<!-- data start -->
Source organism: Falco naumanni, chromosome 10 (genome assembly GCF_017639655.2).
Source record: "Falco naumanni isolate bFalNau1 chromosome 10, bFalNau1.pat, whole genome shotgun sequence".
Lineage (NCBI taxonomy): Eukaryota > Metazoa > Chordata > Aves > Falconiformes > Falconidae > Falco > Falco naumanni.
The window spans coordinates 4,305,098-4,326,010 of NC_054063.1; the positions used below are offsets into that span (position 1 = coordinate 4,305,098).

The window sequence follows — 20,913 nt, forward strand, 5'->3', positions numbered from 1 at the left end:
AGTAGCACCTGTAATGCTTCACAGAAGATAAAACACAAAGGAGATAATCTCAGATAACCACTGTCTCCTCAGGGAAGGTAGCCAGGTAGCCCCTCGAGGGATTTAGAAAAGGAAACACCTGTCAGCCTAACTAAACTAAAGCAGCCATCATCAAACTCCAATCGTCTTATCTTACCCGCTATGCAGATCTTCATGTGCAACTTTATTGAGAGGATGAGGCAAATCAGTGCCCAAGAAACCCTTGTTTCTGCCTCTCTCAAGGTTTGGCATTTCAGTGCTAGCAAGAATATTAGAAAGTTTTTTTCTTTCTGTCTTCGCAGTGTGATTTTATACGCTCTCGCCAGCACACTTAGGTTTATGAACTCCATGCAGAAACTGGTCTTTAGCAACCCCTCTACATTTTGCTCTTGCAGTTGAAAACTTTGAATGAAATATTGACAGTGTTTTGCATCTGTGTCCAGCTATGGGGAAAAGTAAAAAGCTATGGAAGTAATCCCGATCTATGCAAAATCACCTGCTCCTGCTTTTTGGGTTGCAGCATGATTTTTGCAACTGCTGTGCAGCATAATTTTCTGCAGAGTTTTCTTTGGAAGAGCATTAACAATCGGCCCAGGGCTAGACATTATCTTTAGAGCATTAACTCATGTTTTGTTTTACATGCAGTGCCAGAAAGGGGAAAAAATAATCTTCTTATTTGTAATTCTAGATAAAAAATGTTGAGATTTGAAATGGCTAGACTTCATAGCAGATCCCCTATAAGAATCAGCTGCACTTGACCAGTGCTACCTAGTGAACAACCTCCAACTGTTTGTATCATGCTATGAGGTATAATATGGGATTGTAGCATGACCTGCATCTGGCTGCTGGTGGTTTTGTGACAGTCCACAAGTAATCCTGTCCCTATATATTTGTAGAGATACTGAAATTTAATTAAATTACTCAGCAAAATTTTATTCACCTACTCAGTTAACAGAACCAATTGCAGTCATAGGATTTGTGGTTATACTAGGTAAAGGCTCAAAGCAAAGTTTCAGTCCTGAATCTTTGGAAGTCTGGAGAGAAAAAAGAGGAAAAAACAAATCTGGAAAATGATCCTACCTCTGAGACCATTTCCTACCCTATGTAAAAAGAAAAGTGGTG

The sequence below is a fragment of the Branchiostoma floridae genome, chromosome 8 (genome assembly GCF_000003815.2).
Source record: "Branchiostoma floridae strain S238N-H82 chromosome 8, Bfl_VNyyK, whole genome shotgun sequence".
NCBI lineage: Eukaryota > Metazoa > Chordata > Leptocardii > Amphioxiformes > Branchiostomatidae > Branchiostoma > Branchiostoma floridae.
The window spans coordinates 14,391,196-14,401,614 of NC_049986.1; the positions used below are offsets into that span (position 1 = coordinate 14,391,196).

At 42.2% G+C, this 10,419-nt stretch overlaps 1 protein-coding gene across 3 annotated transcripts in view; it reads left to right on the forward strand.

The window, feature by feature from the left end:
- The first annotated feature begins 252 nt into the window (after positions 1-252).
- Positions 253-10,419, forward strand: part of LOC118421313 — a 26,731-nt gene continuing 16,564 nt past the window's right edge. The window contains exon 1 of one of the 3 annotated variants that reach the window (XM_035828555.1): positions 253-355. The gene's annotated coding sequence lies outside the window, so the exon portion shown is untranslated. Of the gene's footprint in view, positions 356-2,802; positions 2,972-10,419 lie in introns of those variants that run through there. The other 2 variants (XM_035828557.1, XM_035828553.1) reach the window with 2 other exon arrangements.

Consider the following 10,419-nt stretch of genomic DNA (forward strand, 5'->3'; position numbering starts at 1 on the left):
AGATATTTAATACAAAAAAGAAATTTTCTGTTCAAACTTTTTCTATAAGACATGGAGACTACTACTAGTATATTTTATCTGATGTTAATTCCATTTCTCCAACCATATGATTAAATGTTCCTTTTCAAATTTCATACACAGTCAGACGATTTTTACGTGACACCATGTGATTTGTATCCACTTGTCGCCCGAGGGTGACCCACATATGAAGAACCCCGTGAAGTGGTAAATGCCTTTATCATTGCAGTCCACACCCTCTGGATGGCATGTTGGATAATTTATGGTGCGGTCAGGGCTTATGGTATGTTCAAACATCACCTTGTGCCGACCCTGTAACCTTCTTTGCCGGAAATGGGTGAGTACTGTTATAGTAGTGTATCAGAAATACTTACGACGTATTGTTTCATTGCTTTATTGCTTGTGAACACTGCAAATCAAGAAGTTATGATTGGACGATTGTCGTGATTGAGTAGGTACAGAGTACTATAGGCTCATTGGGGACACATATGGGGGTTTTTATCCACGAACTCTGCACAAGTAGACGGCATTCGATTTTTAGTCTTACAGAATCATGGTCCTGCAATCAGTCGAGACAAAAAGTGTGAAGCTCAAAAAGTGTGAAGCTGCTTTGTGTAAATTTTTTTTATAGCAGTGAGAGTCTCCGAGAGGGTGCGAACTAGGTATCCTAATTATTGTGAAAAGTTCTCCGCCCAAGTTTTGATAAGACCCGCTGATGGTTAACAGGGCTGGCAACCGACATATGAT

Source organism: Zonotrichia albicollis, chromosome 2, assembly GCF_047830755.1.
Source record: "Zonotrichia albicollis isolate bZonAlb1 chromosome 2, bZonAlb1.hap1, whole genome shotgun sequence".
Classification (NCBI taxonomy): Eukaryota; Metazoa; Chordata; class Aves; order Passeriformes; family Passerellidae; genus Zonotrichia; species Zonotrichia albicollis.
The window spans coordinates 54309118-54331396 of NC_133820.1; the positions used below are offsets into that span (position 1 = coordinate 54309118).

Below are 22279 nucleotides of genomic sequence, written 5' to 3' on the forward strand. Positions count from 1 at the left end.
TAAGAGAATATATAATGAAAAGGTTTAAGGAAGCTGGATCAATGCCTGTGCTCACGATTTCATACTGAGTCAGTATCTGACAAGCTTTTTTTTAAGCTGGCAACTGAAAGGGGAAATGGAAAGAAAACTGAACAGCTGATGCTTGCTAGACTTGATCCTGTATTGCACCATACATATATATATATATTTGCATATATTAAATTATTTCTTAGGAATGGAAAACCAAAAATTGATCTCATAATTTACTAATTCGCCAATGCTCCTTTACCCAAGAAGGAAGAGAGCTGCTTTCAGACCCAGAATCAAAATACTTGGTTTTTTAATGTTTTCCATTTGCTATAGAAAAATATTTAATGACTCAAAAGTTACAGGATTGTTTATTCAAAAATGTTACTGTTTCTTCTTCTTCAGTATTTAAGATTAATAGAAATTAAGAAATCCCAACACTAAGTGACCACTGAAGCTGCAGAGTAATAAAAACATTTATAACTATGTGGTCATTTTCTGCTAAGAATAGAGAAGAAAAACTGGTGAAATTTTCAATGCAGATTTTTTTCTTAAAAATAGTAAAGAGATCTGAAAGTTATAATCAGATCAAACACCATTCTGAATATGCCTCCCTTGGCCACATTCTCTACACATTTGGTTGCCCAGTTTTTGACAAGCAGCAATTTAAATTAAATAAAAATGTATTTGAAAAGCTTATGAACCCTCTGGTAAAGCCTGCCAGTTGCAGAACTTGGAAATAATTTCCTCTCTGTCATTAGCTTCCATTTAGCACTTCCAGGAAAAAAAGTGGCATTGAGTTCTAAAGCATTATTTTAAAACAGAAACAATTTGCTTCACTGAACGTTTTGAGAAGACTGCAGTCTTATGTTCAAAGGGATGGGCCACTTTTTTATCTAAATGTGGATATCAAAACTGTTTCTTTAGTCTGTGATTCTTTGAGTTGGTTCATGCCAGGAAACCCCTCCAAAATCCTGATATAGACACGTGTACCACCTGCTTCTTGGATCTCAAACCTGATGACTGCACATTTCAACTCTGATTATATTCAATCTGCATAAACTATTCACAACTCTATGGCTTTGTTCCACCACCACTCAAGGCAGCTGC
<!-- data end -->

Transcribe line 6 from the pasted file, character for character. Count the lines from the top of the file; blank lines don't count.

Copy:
AGTAGCACCTGTAATGCTTCACAGAAGATAAAACACAAAGGAGATAATCTCAGATAACCACTGTCTCCTCAGGGAAGGTAGCCAGGTAGCCCCTCGAGGGATTTAGAAAAGGAAACACCTGTCAGCCTAACTAAACTAAAGCAGCCATCATCAAACTCCAATCGTCTTATCTTACCCGCTATGCAGATCTTCATGTGCAACTTTATTGAGAGGATGAGGCAAATCAGTGCCCAAGAAACCCTTGTTTCTGCCTCTCTCAAGGTTTGGCATTTCAGTGCTAGCAAGAATATTAGAAAGTTTTTTTCTTTCTGTCTTCGCAGTGTGATTTTATACGCTCTCGCCAGCACACTTAGGTTTATGAACTCCATGCAGAAACTGGTCTTTAGCAACCCCTCTACATTTTGCTCTTGCAGTTGAAAACTTTGAATGAAATATTGACAGTGTTTTGCATCTGTGTCCAGCTATGGGGAAAAGTAAAAAGCTATGGAAGTAATCCCGATCTATGCAAAATCACCTGCTCCTGCTTTTTGGGTTGCAGCATGATTTTTGCAACTGCTGTGCAGCATAATTTTCTGCAGAGTTTTCTTTGGAAGAGCATTAACAATCGGCCCAGGGCTAGACATTATCTTTAGAGCATTAACTCATGTTTTGTTTTACATGCAGTGCCAGAAAGGGGAAAAAATAATCTTCTTATTTGTAATTCTAGATAAAAAATGTTGAGATTTGAAATGGCTAGACTTCATAGCAGATCCCCTATAAGAATCAGCTGCACTTGACCAGTGCTACCTAGTGAACAACCTCCAACTGTTTGTATCATGCTATGAGGTATAATATGGGATTGTAGCATGACCTGCATCTGGCTGCTGGTGGTTTTGTGACAGTCCACAAGTAATCCTGTCCCTATATATTTGTAGAGATACTGAAATTTAATTAAATTACTCAGCAAAATTTTATTCACCTACTCAGTTAACAGAACCAATTGCAGTCATAGGATTTGTGGTTATACTAGGTAAAGGCTCAAAGCAAAGTTTCAGTCCTGAATCTTTGGAAGTCTGGAGAGAAAAAAGAGGAAAAAACAAATCTGGAAAATGATCCTACCTCTGAGACCATTTCCTACCCTATGTAAAAAGAAAAGTGGTG